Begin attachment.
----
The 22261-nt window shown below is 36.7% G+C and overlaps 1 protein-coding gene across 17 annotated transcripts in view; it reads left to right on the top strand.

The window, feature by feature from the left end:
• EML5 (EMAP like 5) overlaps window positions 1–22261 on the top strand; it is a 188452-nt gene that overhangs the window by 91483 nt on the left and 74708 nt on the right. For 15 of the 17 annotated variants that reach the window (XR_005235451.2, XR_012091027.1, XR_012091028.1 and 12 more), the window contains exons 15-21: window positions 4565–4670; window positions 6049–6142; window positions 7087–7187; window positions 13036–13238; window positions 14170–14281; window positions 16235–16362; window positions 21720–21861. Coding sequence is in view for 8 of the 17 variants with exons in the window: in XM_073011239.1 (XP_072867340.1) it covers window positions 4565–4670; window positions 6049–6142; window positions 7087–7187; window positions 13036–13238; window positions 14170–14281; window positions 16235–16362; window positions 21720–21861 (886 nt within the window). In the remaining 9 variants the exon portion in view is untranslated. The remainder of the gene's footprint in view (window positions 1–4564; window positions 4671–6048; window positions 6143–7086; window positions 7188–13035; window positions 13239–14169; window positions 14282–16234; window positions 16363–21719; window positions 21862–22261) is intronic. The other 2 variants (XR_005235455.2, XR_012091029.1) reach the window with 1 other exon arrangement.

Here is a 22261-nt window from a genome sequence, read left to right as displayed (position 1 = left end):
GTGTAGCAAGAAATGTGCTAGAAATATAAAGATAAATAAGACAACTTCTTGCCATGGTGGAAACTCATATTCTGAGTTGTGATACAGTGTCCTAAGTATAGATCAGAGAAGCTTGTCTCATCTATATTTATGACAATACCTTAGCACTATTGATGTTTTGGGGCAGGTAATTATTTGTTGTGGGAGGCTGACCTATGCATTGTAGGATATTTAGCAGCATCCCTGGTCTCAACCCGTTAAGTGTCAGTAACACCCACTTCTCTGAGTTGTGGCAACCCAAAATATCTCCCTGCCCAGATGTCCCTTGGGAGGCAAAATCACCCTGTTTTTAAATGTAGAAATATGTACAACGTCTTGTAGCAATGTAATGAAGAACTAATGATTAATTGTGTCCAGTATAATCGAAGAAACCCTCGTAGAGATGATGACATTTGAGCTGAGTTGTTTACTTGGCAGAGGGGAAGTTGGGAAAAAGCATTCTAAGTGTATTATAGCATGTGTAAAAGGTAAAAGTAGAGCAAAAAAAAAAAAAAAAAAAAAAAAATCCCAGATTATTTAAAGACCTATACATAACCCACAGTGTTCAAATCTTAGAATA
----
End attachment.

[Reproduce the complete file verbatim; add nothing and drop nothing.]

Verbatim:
The 22261-nt window shown below is 36.7% G+C and overlaps 1 protein-coding gene across 17 annotated transcripts in view; it reads left to right on the top strand.

The window, feature by feature from the left end:
• EML5 (EMAP like 5) overlaps window positions 1–22261 on the top strand; it is a 188452-nt gene that overhangs the window by 91483 nt on the left and 74708 nt on the right. For 15 of the 17 annotated variants that reach the window (XR_005235451.2, XR_012091027.1, XR_012091028.1 and 12 more), the window contains exons 15-21: window positions 4565–4670; window positions 6049–6142; window positions 7087–7187; window positions 13036–13238; window positions 14170–14281; window positions 16235–16362; window positions 21720–21861. Coding sequence is in view for 8 of the 17 variants with exons in the window: in XM_073011239.1 (XP_072867340.1) it covers window positions 4565–4670; window positions 6049–6142; window positions 7087–7187; window positions 13036–13238; window positions 14170–14281; window positions 16235–16362; window positions 21720–21861 (886 nt within the window). In the remaining 9 variants the exon portion in view is untranslated. The remainder of the gene's footprint in view (window positions 1–4564; window positions 4671–6048; window positions 6143–7086; window positions 7188–13035; window positions 13239–14169; window positions 14282–16234; window positions 16363–21719; window positions 21862–22261) is intronic. The other 2 variants (XR_005235455.2, XR_012091029.1) reach the window with 1 other exon arrangement.

Here is a 22261-nt window from a genome sequence, read left to right as displayed (position 1 = left end):
GTGTAGCAAGAAATGTGCTAGAAATATAAAGATAAATAAGACAACTTCTTGCCATGGTGGAAACTCATATTCTGAGTTGTGATACAGTGTCCTAAGTATAGATCAGAGAAGCTTGTCTCATCTATATTTATGACAATACCTTAGCACTATTGATGTTTTGGGGCAGGTAATTATTTGTTGTGGGAGGCTGACCTATGCATTGTAGGATATTTAGCAGCATCCCTGGTCTCAACCCGTTAAGTGTCAGTAACACCCACTTCTCTGAGTTGTGGCAACCCAAAATATCTCCCTGCCCAGATGTCCCTTGGGAGGCAAAATCACCCTGTTTTTAAATGTAGAAATATGTACAACGTCTTGTAGCAATGTAATGAAGAACTAATGATTAATTGTGTCCAGTATAATCGAAGAAACCCTCGTAGAGATGATGACATTTGAGCTGAGTTGTTTACTTGGCAGAGGGGAAGTTGGGAAAAAGCATTCTAAGTGTATTATAGCATGTGTAAAAGGTAAAAGTAGAGCAAAAAAAAAAAAAAAAAAAAAAAAATCCCAGATTATTTAAAGACCTATACATAACCCACAGTGTTCAAATCTTAGAATA